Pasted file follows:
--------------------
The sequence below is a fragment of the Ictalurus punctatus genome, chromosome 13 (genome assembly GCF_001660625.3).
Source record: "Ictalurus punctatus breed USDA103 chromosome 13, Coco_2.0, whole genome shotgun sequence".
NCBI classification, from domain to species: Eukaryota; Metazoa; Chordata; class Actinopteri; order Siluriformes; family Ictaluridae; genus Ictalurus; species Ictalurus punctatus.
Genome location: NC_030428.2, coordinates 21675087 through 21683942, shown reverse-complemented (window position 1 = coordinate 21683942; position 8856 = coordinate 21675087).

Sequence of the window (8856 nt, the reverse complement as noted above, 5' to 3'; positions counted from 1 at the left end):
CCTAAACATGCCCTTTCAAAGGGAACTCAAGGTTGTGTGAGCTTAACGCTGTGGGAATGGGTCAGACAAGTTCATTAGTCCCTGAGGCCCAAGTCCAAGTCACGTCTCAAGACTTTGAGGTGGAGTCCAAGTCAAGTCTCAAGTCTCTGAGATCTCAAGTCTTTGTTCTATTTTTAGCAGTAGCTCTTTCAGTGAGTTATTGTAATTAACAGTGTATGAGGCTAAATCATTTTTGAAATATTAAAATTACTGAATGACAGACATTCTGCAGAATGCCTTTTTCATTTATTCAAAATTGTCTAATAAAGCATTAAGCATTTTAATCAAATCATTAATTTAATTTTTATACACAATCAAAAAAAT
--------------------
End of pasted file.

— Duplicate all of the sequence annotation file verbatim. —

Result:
The sequence below is a fragment of the Ictalurus punctatus genome, chromosome 13 (genome assembly GCF_001660625.3).
Source record: "Ictalurus punctatus breed USDA103 chromosome 13, Coco_2.0, whole genome shotgun sequence".
NCBI classification, from domain to species: Eukaryota; Metazoa; Chordata; class Actinopteri; order Siluriformes; family Ictaluridae; genus Ictalurus; species Ictalurus punctatus.
Genome location: NC_030428.2, coordinates 21675087 through 21683942, shown reverse-complemented (window position 1 = coordinate 21683942; position 8856 = coordinate 21675087).

Sequence of the window (8856 nt, the reverse complement as noted above, 5' to 3'; positions counted from 1 at the left end):
CCTAAACATGCCCTTTCAAAGGGAACTCAAGGTTGTGTGAGCTTAACGCTGTGGGAATGGGTCAGACAAGTTCATTAGTCCCTGAGGCCCAAGTCCAAGTCACGTCTCAAGACTTTGAGGTGGAGTCCAAGTCAAGTCTCAAGTCTCTGAGATCTCAAGTCTTTGTTCTATTTTTAGCAGTAGCTCTTTCAGTGAGTTATTGTAATTAACAGTGTATGAGGCTAAATCATTTTTGAAATATTAAAATTACTGAATGACAGACATTCTGCAGAATGCCTTTTTCATTTATTCAAAATTGTCTAATAAAGCATTAAGCATTTTAATCAAATCATTAATTTAATTTTTATACACAATCAAAAAAAT